Mental Health, Uncategorized, What's New|

The beginning of a new school year and the arrival of fall remind us of the importance of routines. While we always enjoy a break from the same-old, same-old, getting back into the familiar routines of fall creates stability and a sense of the familiar. For young children especially, those familiar routines are important to their overall healthy social and emotional development.

Routines Help Children

  • Make sense of the world and learn how the world is organized.
  • Feel secure and safe when many things in their environment, including themselves, are constantly changing.
  • Develop their ability to regulate their own emotions and behavior.
  • Learn skills and internalize habits through repetition.
  • Learn self-discipline and develop personal responsibility.
  • Set their internal body clocks (e.g., by eating meals and going to bed at the same time every day).
  • Have a sense of independence and autonomy when much of what happens is out of their control.
  • Engage in fewer power struggles, arguments, and conflicts with parents and caregivers.
  • Develop confidence and self-esteem as the various tasks are mastered.
  • Anticipate and look forward to what comes next.
  • Have continuity, consistency, and predictability in their lives—all very important in a world where much is unpredictable.

Tips for establishing and enforcing routines

  • Create visual reminders or a picture schedule for a typical day.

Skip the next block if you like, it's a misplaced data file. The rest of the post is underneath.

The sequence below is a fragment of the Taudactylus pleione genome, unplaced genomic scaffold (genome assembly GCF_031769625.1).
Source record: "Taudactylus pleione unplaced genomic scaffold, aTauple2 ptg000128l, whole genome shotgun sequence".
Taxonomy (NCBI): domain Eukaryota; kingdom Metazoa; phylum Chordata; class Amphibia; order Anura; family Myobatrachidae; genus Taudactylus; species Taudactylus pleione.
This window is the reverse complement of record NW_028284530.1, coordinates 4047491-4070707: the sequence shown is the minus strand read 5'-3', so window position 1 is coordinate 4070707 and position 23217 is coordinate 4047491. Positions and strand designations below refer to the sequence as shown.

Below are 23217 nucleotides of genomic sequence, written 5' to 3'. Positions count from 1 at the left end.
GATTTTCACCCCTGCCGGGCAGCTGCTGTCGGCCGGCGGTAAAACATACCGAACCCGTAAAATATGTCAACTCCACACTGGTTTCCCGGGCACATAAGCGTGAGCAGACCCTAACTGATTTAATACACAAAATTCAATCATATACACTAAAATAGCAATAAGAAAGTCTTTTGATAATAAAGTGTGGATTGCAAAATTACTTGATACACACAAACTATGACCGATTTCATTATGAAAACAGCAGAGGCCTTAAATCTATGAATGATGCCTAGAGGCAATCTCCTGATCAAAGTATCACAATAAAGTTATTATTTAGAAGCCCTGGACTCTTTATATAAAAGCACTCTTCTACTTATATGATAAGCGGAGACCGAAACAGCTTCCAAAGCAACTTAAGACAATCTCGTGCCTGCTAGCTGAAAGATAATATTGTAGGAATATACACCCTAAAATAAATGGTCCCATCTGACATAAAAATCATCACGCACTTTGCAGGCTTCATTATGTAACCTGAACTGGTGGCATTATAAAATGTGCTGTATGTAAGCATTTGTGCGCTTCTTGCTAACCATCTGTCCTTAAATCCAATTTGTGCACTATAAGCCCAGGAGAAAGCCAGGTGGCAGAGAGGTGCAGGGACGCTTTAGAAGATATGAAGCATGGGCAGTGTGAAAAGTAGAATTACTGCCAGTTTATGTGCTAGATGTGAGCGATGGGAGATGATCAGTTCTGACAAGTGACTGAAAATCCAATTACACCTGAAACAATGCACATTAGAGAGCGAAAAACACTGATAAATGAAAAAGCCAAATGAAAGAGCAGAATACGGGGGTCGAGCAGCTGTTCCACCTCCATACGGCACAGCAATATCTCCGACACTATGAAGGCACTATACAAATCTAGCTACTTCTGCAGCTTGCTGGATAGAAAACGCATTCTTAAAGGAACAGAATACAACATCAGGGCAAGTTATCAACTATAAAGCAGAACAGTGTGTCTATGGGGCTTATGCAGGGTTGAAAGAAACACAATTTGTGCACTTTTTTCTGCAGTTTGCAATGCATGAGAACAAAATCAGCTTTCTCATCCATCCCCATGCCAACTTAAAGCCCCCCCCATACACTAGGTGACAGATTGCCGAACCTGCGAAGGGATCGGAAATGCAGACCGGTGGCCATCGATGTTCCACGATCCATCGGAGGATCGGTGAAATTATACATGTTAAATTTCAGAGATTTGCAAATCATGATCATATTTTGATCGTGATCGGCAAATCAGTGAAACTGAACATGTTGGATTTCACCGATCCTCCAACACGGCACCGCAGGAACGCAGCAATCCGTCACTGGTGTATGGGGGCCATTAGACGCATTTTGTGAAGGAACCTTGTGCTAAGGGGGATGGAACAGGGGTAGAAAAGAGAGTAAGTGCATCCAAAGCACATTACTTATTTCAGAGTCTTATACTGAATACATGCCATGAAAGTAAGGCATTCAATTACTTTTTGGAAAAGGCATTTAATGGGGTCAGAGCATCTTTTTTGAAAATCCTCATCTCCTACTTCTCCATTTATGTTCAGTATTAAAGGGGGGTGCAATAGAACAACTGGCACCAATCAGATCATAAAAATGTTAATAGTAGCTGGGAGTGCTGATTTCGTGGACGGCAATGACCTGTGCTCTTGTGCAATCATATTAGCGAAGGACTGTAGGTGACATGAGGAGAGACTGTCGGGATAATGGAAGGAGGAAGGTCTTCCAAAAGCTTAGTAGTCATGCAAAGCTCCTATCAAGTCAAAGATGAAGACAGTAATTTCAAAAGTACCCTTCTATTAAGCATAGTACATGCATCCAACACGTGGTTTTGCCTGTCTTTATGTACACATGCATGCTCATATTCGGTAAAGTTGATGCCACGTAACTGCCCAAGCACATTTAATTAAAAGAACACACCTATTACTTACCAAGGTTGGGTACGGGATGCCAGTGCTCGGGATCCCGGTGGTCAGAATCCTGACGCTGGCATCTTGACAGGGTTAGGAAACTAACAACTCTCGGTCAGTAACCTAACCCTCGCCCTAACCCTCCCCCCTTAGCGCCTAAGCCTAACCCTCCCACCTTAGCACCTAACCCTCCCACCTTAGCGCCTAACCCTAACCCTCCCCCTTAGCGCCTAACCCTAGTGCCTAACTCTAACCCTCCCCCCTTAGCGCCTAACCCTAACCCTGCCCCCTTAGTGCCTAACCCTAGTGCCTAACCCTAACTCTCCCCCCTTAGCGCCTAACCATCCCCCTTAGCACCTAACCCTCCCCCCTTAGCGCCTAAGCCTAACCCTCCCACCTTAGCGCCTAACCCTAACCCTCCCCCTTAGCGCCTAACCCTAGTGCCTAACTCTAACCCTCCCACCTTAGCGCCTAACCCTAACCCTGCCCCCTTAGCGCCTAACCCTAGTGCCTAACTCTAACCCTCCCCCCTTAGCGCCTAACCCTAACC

• Plan structured activity periods; e.g., right after a nap, play a game.
  • Break routines into steps; e.g., getting ready for bed (bath, pajamas, brushing teeth, story time, singing).
  • Prepare the child for transitions from one activity to the next (“In 10 minutes, we will …).
  • Develop regular routines for daily activities, such as meals, bed time, story time, quiet time. Be flexible and creative; try not to be rigid and unable to adjust to unusual circumstances.


Get information on what changes you should expect as your child grows with the Developmental Milestones Checklist

Call Pennsylvania’s CONNECT Helpline at 1-800-692-7288 for information about your child’s development and connecting to Early Intervention Services in Pennsylvania.

Get information about the Infant Early Childhood Mental Health Project.

Click here to print the infographic: Creating Routines

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